Much of what is known about the Old Master’s techniques in egg tempera is recorded in a book by Italian painter Cennino D’Andrea Cennini in the 15th century. It was eventually translated into English by Yale University professor, Daniel Thompson Jr. in 1933. This time-proven method is the one I use today.
Egg tempera is defines as: the process of painting in which an albuminious medium (as egg yolk) is employed as a vehicle instead of oil. In order for paint to adhere to a surface, a binding medium containing an emulsion is necessary. Very simply, an emulsion is a mixture of water and oil. The naturally occurring emulsion within the egg creates a stable medium. The egg is prepared by separating the yolk from the white. The yolk sac is punctured and drained into a glass bowl, then mixed with one part distilled water and strained through a cheese cloth.
Historical pigments with intriguing names, such as Bohemian Green Earth and Pompeii Red are mined from the native earth of France, Italy and Cyprus, mines that once supplied the Old Masters of the Renaissance Period. The pigments are ground into a fine paste in distilled water and mixed with the egg medium on the palette until the desired consistency is reached. Egg yolk forms the glutinous substance that binds pigments to the surface of the panel, and the yellowness of the egg disappears immediately as the water evaporates. I apply it to a specially prepared gessoed panel in very thin translucent layers, each change of color carefully mixed and modulated in to the adjacent one. The paint dries instantly to the touch forming an elastic skin, completely curing in about a year. When fully dry, the surface of an egg tempera painting becomes extremely hard, capable of being polished to a satin finish.
The original fine art paintings by Florida native Daniel Ambrose capture the environmental treasures unique to Florida. Ambrose paints from the heart, drawing upon the things that are closest to him. Extensive travels throughout the United States have given him an appreciation for the rare beauty that only Florida holds. Sublime atmospheric landscapes illuminated in the clear Florida light, the aging elegance of homes weathered by decades under the southern sun, and the intricate forms of endangered wildlife are preserved on his canvas for generations to enjoy.
Working in the rich tradition of the egg tempera medium has allowed his work to take on a quality few artists of today have been able to achieve. The historic medium, used and perfected by the Old Masters centuries ago, combines dry powdered pigments from the earth with the rich consistency of egg yolks to create luminous hues. The richness of these natural colors allow Ambrose to capture the beautiful warm light inherent in his subjects in the same way Rembrandt used light to show intricacies of the human form. The combination of pure elements provides a perfect medium with which to capture Florida’s historic and fleeting beauty.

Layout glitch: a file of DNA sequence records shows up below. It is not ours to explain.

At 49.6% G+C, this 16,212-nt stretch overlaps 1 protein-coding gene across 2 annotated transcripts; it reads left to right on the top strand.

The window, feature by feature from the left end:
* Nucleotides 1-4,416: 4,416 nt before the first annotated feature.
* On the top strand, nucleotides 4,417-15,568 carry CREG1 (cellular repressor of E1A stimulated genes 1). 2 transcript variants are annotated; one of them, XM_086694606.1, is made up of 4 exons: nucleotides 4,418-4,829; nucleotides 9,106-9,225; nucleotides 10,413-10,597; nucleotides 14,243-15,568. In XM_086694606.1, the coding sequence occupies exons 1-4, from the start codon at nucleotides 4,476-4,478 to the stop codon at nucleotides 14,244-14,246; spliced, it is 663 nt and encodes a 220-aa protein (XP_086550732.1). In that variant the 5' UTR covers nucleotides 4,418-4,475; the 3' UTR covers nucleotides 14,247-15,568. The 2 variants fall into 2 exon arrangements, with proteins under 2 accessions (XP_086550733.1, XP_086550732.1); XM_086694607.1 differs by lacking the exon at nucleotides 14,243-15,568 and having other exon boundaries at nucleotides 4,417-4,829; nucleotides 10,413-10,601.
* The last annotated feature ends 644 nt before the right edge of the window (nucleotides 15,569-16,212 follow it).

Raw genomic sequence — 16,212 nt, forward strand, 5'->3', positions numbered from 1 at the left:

Ambrose has won the acclaim of judges and collectors as well as many awards of excellence and distinction for his work in this medium. Museum of Arts and Sciences, Executive Director Emeritus, Gary Libby states “Daniel Ambrose is a self taught representational artist who paints the vanishing coastal environments of Florida in richly painted egg tempera works of great mood and atmosphere.” One of the few artists invited to join the prestigious Florida Artist Group, Ambrose’s museum quality paintings are sought after and collected by corporate and private collectors throughout the US and Canada. In Florida his works can be found among the public collections of the City of Orlando, The Museum of Arts and Science’s Permanent Collection, the Volusia County Judicial Center and the Daytona Beach International Airport. Ambrose’s intimate association with his subject, entice him to capture not only the beauty and intrigue of Florida, but the true essence of Florida herself, a legacy of images that may only endure in his paintings.
Daniel’s instruction techniques have given me a sound foundation in the art of painting. He has shown me that the essence of using light is needed to achieve a successful effort. He is a gifted artist who captures nature on canvas in a beautiful manner. – Dave H.